Basement mold is common in buildings located in humid or wet climates, flood basins, but most basements will develop some moisture problems if not properly sealed when built.
To get rid of mold in the basement, you need to first spot and repair all known sources of moisture, then remediate mold by removing all visible mold. Lastly, you will need to prevent any future leaks or damp issues that may lead to mold returning.
Removing mold from basements is a challenging and dangerous job. Ensure that you have the proper protective equipment to avoid mold exposure.
Mold growing in basements can be removed, either as a DIY project or by a professional mold remediator, if the mold growth area exceeds ten square feet (three meters). Do not remove the mold if there is considerable water damage in your basement. If you are unsure of what to do, the U.S. Environmental Protection Agency (EPA) Mold Remediation in Schools and Commercial Buildings guide is an excellent resource on remediating mold damage caused by water in all building types.
Below are the steps involved in basement mold remediation.
Step 1. Put on protective gear
Wear the following protective clothing to avoid exposure when cleaning basement mold.
- Old clothes that cover your arms and legs.
- A pair of gloves to protect your bare hands from direct contact with mold. Wear long forearm length rubber or PVC gloves to protect your skin from bleach and other strong chemicals used to clean mold.
- An EPA-approved respirator to avoid inhaling mold spores. Respirators or dust masks are available at hardware stores, and they range in types, sizes, and functions. Occupational Safety and Health Administration (OSHA) regulations require that you wear a respirator that fits properly.
- A pair of goggles without ventilation holes to protect your eyes from airborne mold spores.
Step 2. Dry the basement and fix the moisture problem
The next step is to dry out your basement completely. Mold growth is a direct consequence of moisture, and if you don’t resolve the moisture problem, mold will return to the cellar after remediation. You can do that by doing the following:
- Dry out your basement by installing a dehumidifier to remove the excess atmospheric moisture (humidity) on the walls.
- Identify and fix the source of moisture. Check the pipes running through the basement for leaks, repair broken basement windows, and damaged window seals.
- Get rid of water collecting around your home foundation by clearing clogged drains and diverting roof gutters away from your building foundation.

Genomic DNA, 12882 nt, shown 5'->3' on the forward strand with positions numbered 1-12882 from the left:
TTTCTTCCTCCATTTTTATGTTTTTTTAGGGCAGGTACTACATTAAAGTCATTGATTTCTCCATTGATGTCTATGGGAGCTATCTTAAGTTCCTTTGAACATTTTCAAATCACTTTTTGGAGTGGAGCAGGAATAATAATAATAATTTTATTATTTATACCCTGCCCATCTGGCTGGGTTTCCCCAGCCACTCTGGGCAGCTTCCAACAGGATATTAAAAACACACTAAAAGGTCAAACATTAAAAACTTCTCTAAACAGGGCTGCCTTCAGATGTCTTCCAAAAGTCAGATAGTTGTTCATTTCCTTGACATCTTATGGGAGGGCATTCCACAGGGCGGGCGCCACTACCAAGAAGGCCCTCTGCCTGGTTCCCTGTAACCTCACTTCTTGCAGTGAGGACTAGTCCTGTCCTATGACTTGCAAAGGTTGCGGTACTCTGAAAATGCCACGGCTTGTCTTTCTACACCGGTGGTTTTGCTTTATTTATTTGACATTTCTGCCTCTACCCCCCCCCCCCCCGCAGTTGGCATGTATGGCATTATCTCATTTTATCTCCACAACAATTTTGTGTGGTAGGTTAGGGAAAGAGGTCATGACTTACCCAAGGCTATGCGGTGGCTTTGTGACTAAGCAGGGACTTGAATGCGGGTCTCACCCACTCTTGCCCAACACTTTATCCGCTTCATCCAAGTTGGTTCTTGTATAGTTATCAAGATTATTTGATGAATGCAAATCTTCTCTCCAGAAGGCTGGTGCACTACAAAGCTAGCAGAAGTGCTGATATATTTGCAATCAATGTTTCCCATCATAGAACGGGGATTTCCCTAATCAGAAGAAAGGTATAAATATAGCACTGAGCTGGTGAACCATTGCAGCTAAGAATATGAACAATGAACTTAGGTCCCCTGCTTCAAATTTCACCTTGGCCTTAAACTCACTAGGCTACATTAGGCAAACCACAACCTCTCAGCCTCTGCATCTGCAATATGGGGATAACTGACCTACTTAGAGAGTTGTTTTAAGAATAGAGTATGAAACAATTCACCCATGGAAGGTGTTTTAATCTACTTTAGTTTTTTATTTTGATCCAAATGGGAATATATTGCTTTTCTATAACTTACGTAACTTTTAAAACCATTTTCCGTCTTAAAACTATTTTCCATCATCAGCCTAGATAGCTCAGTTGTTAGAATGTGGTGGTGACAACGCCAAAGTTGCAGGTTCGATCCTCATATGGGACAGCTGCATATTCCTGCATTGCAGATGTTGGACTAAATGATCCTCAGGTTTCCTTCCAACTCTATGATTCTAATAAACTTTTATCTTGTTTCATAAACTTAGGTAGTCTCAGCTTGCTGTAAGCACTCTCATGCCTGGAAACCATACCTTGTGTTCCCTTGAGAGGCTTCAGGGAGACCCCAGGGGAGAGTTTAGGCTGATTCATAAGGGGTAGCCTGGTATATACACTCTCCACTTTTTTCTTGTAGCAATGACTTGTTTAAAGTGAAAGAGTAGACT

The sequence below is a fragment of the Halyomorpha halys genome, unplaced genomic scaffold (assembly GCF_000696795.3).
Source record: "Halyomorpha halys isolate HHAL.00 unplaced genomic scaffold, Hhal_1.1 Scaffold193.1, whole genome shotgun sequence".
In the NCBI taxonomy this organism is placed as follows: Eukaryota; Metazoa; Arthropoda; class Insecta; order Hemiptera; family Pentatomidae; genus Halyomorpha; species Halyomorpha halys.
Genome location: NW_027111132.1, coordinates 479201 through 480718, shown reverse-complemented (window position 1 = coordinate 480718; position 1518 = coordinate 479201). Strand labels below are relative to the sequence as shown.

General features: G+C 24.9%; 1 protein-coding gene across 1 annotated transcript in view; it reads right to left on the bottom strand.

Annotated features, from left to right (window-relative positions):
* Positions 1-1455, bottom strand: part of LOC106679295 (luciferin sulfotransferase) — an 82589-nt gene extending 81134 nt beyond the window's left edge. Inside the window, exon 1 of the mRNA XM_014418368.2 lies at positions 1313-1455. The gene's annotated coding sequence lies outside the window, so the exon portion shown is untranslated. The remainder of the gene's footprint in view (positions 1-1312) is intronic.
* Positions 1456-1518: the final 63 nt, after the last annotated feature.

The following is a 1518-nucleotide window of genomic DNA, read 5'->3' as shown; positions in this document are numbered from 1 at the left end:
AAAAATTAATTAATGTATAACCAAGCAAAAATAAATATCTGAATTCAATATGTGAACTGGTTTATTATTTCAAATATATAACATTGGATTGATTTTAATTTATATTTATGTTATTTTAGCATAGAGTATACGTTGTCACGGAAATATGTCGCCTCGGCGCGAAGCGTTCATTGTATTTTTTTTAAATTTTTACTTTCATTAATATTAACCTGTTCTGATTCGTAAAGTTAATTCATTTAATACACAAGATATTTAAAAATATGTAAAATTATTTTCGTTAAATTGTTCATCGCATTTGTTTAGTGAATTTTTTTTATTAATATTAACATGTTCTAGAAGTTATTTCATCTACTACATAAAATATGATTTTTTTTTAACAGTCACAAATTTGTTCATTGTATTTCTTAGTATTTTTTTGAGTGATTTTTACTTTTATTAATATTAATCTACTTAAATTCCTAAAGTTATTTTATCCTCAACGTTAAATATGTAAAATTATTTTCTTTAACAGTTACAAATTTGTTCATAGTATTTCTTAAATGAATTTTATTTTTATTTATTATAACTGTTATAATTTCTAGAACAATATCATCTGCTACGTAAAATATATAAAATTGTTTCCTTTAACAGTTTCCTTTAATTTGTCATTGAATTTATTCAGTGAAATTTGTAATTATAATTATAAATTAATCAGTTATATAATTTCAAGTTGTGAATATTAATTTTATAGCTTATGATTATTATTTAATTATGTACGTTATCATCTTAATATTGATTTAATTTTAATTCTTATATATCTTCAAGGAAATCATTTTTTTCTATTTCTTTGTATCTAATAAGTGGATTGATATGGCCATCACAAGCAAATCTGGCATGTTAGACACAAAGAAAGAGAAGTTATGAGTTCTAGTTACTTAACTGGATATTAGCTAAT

- The condensation in your HVAC system will find its way into the basement through leaking pipes. Check the pipes for leaks, and have a professional repair it if there is one.
Step 3. Remove all mold-damaged items from the basement
Permeable (porous) materials absorb mold spores which makes them challenging to remediate. The best idea is to remove all mold-damaged porous items and cellulose-based materials from your basement.
- Ceiling tiles.
- Wooden furniture, wood frames, and other wooden items.
- Moldy carpets (soaked musty carpets should be promptly disposed of)
- Leather items.
- Cardboard boxes, papers, and damp books.
Mold damaged high-value or sentimental items such as paintings, family pictures, rare books and manuscripts, expensive carpets, luxury leather luggage, wooden sculptures, and antique wooden furniture can be removed and sent for repair and restoration by a specialist.
Note: mold-damaged upholstered furniture can be reupholstered and put back to use.
Step 4. Clean the mold
Now, it is time to clean mold from growth areas and non-removable items in the basement. There are different techniques for cleaning moldy surfaces. However, cleaning mold with brush/disposable sponges and cleaning agents will remove the most mold without spreading to other parts of the house. You can only perform this step when steps 1-3 are accomplished.
- Moisten dusty mold with liquid from a spray bottle before cleaning to prevent dry mold spores from being airborne.
- Using a spray bottle, apply a detergent or chemical/organic mold cleaner on areas with visible mold and allow it to soak for ten to fifteen minutes.
- Use a bristle brush or disposable rags/sponges, depending on the surface, to scrub/wipe mold. Rinse your brush/rag repeatedly in clean water to avoid spreading mold to other surfaces.
- You can clean mold on carpeting with a vacuum cleaner equipped with a HEPA filter to keep mold spores from spreading to other parts of the building.
- Rinse cleaned surfaces with clean water and wipe them down with a clean paper towel.
- Wait for the surface to dry and inspect for residual mold particles. If you see any, repeat the cleaning process.
Step 5. Confirm the success of the mold cleanup
The last step in the mold rival process is probably one of the most important because this is when you can know for sure if the mold is gone and won’t return. Some homeowners invite a mold inspector to take air particle samples to check whether the mold has returned to acceptable levels. Another option is to visually look for signs of mold and confirm if the repairs on water pipes or other sources of moisture are holding up.
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How do I get rid of mold in the basement without using chemicals?
Mold remediation companies often use a variety of commercial chemicals to remove basement mold. While these products are effective, they can be toxic to humans. Chemical mold killers also have adverse effects on the environment, which makes them more dangerous than mold. Several non-toxic substances can kill basement mold just as efficiently as hazardous chemicals. Natural mold killers are environmentally friendly, and they are totally safe to use around pets and children.
You can use vinegar to kill 82% of mold species, including the dreaded black mold. Vinegar can kill mold on both porous and non-porous surfaces. Although vinegar has an unpleasant smell, it is children and pet safe. You can use 5% vinegar to clean most basement mold. 20% vinegar should be used for more severe mold problems.